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Seismologists Find the World Quieted Down during Pandemic Lockdowns

地震学家新发现

 

Humans are a really noisy species: hammering and digging, flying and driving, delivering heavy cargo all over the world. And that activity creates seismic noise, which masks delicate signals from faraway small earthquakes.

 

人类是真的非常吵闹:敲打、挖掘、飞行、驾驶、向世界各地运送重物。这种活动会产生地震噪音,掩盖了遥远小地震的微妙信号。

 

Raphael De Plaen, a seismologist at the National Autonomous University of Mexico, compares listening for small earthquakes during normal times to sitting at a wedding, at a table far away from the band. You can’t really make out the music, because there are so many people laughing and talking in between you and the loudspeakers.

 

墨西哥国立自治大学的地震学家拉斐尔普朗将平时听小地震的声音比作坐在婚礼上坐在远离乐队的桌子旁。你根本听不出音乐,因为在你和扩音器之间有很多人在说笑。

 

“And so now the lockdown is like coming during the rehearsal—no one is talking. So even though you’re far away, the speakers are loud enough for you to listen to all the songs and clearly identify them.”

 

所以现在的疫情封锁就像在排练时一样,没人说话。所以即使离得很远,扬声器的音量也足以让你听到所有的歌曲并清楚地识别它们。

 

De Plaen says he and his colleagues have been able to detect “songs”— in this case, seismic signals—they didn’t even know existed. And now that they’ve identified those signals, they’ll be able to look back at decades of data and use these newly discovered seismic fingerprints to better identify small earthquakes like this in the past.

 

De Plaen说他和同事已经能够探测到歌声”——在这种情况下,地震信号——他们甚至不知道这些信号的存在。而现在他们已经识别出了这些信号,并能够回顾几十年的数据。利用这些新发现的地震指纹来更好地识别过去类似的小地震。

 

The study, co-authored by more than 70 seismologists from around the world, appears in the journal Science.

 

这项研究由来自世界各地的70多名地震学家共同撰写,发表在《科学》杂志上

 

In addition to unmasking new seismic phenomena, the study also demonstrates how seismic data could be used to track human activity and movement—like traffic in a certain region, for example—and all without the privacy concerns that go along with cell-phone tracking.

 

除了揭示新的地震现象,这项研究还展示了地震数据是如何被用来追踪人类活动和——比如在某个特定地区的交通活动——同时,它没有手机追踪带来的隐私问题。

 

“By definition, what we are observing is already anonymous—there’s no way to actually know if John Doe has left his home to spend the night in another place.”

 

根据定义,我们所观察到的已经是匿名的了——没有办法真正知道无名氏是否离开了他的家到另一个地方过夜。

 

De Plaen points out that this finding may be one of the only positive things to come out of the global pandemic: the ability to better detect future earthquakes.

 

De Plaen指出,这一发现可能是这次全球大流行带来的唯一积极成果之一:能够更好地探测未来的地震。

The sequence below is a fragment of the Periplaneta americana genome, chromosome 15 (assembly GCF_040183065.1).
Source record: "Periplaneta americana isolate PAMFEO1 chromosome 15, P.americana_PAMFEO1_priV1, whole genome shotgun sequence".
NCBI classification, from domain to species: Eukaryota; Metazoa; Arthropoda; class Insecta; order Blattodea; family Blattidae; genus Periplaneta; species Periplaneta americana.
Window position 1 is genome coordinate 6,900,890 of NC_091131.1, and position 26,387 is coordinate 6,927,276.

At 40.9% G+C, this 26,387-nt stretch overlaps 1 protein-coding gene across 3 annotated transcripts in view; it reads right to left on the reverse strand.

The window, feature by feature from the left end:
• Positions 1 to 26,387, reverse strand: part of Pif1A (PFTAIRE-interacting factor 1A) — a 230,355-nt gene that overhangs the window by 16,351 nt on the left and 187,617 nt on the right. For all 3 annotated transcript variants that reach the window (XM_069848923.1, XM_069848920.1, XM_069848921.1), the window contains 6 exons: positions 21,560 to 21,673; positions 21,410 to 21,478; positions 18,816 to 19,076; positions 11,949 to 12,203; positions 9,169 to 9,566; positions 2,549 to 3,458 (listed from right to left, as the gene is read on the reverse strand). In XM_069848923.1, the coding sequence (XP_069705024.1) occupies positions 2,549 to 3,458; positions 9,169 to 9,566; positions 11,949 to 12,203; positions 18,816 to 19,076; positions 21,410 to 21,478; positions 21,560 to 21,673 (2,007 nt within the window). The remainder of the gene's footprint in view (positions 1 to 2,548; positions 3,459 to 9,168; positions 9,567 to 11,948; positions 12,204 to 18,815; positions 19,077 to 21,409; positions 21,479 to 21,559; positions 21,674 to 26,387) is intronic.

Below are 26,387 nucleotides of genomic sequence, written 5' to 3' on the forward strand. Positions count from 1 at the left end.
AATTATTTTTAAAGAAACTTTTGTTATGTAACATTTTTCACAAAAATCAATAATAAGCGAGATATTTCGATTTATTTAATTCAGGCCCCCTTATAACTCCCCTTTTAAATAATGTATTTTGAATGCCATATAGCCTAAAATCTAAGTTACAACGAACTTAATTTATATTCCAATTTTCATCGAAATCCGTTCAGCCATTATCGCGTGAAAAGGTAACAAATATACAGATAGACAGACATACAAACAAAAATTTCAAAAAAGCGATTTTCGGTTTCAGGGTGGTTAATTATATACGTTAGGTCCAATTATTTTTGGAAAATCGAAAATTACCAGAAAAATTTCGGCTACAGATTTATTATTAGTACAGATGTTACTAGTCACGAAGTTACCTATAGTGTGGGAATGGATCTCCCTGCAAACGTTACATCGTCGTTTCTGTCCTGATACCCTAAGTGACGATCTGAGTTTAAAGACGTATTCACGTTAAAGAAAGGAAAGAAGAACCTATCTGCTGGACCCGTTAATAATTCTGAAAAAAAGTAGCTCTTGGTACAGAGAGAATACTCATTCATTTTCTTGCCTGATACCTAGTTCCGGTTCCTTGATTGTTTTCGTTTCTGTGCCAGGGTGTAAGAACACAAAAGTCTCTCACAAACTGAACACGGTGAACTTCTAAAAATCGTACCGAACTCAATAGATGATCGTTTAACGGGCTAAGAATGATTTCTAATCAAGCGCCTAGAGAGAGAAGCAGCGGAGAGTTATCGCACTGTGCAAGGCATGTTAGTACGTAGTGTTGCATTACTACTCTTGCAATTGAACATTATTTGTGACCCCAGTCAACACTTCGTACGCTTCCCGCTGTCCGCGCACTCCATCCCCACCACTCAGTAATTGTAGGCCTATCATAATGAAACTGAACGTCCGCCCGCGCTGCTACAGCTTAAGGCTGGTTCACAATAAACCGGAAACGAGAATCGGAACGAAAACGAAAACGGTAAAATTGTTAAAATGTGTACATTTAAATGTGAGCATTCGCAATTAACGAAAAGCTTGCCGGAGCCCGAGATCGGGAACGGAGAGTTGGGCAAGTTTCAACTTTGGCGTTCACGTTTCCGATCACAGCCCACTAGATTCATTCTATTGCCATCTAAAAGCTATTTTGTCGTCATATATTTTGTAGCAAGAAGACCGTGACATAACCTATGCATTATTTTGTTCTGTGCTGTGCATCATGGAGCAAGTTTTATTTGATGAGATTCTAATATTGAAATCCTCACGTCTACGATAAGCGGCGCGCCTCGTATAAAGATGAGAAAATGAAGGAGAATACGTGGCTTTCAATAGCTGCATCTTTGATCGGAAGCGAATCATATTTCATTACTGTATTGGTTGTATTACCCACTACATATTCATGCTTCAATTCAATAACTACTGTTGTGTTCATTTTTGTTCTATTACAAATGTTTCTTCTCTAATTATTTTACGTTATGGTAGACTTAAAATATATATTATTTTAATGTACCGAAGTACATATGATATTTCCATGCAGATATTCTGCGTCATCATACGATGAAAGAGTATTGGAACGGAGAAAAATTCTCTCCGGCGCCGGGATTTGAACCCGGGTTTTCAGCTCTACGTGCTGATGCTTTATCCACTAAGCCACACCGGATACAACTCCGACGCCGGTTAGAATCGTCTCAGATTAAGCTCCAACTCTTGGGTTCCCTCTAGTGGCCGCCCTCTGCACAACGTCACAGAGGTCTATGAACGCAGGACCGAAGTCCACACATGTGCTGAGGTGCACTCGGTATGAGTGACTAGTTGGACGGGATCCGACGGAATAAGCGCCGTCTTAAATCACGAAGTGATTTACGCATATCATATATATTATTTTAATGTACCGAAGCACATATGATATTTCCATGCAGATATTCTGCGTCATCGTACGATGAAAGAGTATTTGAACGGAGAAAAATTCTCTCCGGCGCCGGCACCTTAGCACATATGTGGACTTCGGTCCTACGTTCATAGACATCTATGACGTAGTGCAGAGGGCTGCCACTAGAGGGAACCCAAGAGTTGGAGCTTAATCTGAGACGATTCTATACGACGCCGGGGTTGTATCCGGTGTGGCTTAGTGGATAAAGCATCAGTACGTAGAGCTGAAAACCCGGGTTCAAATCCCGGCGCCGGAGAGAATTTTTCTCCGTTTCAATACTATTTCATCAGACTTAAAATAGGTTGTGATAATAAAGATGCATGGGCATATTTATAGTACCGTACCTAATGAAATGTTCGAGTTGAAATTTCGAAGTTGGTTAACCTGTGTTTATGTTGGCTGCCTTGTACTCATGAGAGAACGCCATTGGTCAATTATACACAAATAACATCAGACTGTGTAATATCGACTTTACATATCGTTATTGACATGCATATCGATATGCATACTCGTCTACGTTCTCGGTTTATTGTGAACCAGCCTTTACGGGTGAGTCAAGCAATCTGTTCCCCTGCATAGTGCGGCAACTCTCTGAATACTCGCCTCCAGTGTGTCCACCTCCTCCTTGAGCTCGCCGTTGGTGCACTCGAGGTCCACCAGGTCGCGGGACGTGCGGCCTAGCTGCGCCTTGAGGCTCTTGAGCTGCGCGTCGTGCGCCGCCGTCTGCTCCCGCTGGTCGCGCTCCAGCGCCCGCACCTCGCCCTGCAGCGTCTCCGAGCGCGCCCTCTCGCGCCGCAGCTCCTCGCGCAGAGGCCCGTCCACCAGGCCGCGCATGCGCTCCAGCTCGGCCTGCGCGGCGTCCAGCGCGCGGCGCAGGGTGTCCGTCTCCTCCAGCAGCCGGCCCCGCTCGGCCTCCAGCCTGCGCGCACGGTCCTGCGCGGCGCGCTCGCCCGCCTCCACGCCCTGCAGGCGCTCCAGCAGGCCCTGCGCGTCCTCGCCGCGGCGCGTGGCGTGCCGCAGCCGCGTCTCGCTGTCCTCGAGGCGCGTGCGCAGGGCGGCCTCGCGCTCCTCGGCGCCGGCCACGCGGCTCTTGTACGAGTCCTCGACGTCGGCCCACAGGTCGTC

Seismologists Find the World Quieted Down during Pandemic Lockdowns

 

Humans are a really noisy species: hammering and digging, flying and driving, delivering heavy cargo all over the world. And that activity creates seismic noise, which masks delicate signals from faraway small earthquakes.

 

Raphael De Plaen, a seismologist at the National Autonomous University of Mexico, compares listening for small earthquakes during normal times to sitting at a wedding, at a table far away from the band. You can’t really make out the music, because there are so many people laughing and talking in between you and the loudspeakers.

 

“And so now the lockdown is like coming during the rehearsal—no one is talking. So even though you’re far away, the speakers are loud enough for you to listen to all the songs and clearly identify them.”

 

De Plaen says he and his colleagues have been able to detect “songs”— in this case, seismic signals—they didn’t even know existed. And now that they’ve identified those signals, they’ll be able to look back at decades of data and use these newly discovered seismic fingerprints to better identify small earthquakes like this in the past.

 

The study, co-authored by more than 70 seismologists from around the world, appears in the journal Science.

 

In addition to unmasking new seismic phenomena, the study also demonstrates how seismic data could be used to track human activity and movement—like traffic in a certain region, for example—and all without the privacy concerns that go along with cell-phone tracking.

 

“By definition, what we are observing is already anonymous—there’s no way to actually know if John Doe has left his home to spend the night in another place.”

 

De Plaen points out that this finding may be one of the only positive things to come out of the global pandemic: the ability to better detect future earthquakes.

 


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